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Most mornings these days begin with a depressing news of a child succumbing to the pressure – of peers, of teachers, of parents and of academics. Talking to your own co-workers and friends makes you realise that the fresh graduates aren’t really geared up to face life and its realities, and they can’t cope with responsibilities. It makes you wonder then – how do you actually make your child mentally strong? A little bit of reflection, and talking to some experts, including my own parents, helped me put together this list of tips:
Keep away from instant gratification
We seem to have a quick-fix to everything. The child is upset at not having won a game, we get him a gift to brighten him up. We get late from work, or cannot make to the all-important school concert, we immediately bribe the child in the form of the latest toy. With the families being able to afford more, rewards and gifts don’t wait for a special occasion. Instead, they are offered at the first instant the child expresses that he wants it, or sometimes, even before that! In the long run, the children have lost out on the entire cycle of working towards a goal, waiting for the results and then the anticipation of the reward.
Don’t let them use gadgets to avoid uncomfortable situations
Gadgets do more harm than the obvious one of limiting one’s ability to think. They have become a very convenient and handy way of avoiding an uncomfortable situation. We want some peace and quiet, we hand over a mobile phone to the child. The child doesn’t want to participate in a conversation, he takes a cue, and busies himself with a tab. Avoiding discomfort has become as easy as that. And the result? They never learn to deal with a problem, and at the first sign of things going awry, they will try to escape!
Make conversation time sacrosanct
OK, confession time! How many of us spend at least half an hour talking to our children? And this does not include asking them to get ready, or running after them to get their homework done. Conversation means an uninterrupted, distraction-free time, spent only talking about something as mundane as how was their day, or as big as the existential questions. A time, where the child feels comfortable and secure to open up, to share his fears and insecurities, and an opportunity for us parents too, to learn from the children.
Make them practice reflection
It is very important for every individual to reflect upon their actions. And the sooner the kids get used to doing this, the better. By analysing the situations and their reactions, the children become a better person with each reflection. This also helps in building up their emotional quotient – a key asset in dealing with life when they grow up.
Free play and outdoor sports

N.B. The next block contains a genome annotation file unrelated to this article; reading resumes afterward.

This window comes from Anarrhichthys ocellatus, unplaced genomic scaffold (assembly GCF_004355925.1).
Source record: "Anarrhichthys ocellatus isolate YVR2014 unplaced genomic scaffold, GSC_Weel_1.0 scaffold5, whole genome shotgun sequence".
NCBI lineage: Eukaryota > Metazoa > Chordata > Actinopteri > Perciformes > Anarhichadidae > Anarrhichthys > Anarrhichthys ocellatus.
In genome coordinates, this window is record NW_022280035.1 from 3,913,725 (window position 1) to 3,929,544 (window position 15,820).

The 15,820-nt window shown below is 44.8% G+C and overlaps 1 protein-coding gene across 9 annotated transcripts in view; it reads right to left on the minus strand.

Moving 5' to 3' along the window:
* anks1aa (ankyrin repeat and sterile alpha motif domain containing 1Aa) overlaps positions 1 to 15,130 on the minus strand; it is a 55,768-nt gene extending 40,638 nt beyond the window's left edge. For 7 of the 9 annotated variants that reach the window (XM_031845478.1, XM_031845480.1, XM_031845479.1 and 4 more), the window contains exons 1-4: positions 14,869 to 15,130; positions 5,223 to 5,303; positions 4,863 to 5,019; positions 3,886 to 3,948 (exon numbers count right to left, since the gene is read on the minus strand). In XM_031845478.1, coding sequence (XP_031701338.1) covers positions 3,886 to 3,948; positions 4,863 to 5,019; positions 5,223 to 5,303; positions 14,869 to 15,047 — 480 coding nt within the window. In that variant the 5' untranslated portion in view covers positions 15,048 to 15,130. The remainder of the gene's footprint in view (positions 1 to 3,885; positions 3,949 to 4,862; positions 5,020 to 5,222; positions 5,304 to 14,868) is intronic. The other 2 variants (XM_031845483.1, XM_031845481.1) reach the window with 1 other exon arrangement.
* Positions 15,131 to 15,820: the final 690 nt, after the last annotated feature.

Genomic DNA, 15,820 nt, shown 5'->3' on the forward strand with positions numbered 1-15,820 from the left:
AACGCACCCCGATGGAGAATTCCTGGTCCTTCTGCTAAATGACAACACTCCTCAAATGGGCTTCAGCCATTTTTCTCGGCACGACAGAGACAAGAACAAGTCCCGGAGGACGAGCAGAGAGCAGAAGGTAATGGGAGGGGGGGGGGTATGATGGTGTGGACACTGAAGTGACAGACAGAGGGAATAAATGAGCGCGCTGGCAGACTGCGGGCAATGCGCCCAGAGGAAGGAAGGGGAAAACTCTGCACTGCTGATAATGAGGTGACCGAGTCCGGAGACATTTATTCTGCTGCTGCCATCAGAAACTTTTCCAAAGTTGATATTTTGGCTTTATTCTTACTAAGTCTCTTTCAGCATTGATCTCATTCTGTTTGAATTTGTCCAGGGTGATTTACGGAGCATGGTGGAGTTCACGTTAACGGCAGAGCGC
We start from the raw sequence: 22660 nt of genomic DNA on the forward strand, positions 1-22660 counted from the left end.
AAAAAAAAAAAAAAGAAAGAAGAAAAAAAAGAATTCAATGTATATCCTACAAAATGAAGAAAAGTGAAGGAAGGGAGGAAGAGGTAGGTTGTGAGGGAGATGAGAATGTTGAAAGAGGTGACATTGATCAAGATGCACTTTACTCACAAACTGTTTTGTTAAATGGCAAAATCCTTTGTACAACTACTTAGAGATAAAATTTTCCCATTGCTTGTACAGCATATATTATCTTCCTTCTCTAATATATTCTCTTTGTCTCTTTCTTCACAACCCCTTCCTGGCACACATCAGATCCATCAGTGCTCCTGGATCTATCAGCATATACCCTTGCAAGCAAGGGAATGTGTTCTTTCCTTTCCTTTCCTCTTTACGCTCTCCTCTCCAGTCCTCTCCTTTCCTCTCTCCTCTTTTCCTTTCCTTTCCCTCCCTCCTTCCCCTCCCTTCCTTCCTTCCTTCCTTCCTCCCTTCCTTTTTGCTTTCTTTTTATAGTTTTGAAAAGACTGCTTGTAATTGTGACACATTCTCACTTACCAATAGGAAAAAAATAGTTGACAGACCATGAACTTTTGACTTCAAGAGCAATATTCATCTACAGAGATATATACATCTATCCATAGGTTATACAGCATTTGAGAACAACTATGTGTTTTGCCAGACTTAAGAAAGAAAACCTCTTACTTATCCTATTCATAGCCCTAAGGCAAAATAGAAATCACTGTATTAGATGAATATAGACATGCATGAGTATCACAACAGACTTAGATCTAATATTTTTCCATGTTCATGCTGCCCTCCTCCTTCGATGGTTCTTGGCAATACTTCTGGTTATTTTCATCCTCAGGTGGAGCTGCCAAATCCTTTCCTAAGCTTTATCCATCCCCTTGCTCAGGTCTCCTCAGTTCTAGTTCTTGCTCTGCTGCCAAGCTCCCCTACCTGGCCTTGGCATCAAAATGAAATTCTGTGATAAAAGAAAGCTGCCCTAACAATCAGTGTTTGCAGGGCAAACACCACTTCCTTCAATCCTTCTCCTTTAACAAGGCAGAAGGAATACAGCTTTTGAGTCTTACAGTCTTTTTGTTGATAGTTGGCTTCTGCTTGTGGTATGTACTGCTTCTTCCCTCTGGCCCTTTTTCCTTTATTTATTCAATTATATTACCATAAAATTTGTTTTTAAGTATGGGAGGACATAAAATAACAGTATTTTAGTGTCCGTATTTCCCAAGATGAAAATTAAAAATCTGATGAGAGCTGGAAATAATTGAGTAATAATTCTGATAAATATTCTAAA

The outdoors time and free play can’t be emphasized enough. When we have a schedule for everything right from the time-table at school to the days and slots for the after-school activities, we are not leaving enough time for kids to sit and wonder, or do nothing. Life becomes such a routine-driven thing that a bot of unpredictability makes the kids nervous. We need to leave kids with enough time to get bored, so that they can work their way out of that problem, and the others that they find along the way.
Don’t tell them they can be or get anything they want
Yes, you read it right! We can’t have anything that we want, and that’s the truth of life. Why do we then want to make our kids believe so? Yes, we need to motivate them to push themselves harder, but the focus should be on giving their best, and not on the result. Sometimes, in spite of our best efforts, we don’t always get what we wanted. We should make sure that the kids know that. When they lose, they shouldn’t lose the lesson.
Involve them in chores
One of the most common mistakes we make as parents is not to ‘weigh down’ our children with responsibilities. May be it’s the conditioning, may be we want them to have the best of everything, but we tend to keep them away from any hard work apart from their studies or their activities. As such, the kids grow up without the essential life skill of looking after themselves!
Let them fail
Honestly! Borrowing from one of the most effective parenting blog I have read:
“By not allowing our children to fail, we are failing our children. By shielding them from temporary pain, we are making them permanent quitters. We seem to have forgotten that without struggle, there can be never be any progress. That our children need to go through embarrassing moments, so they can develop the gift of empathy.” Enough said!
What do you do to make your children mentally strong? Do share with us!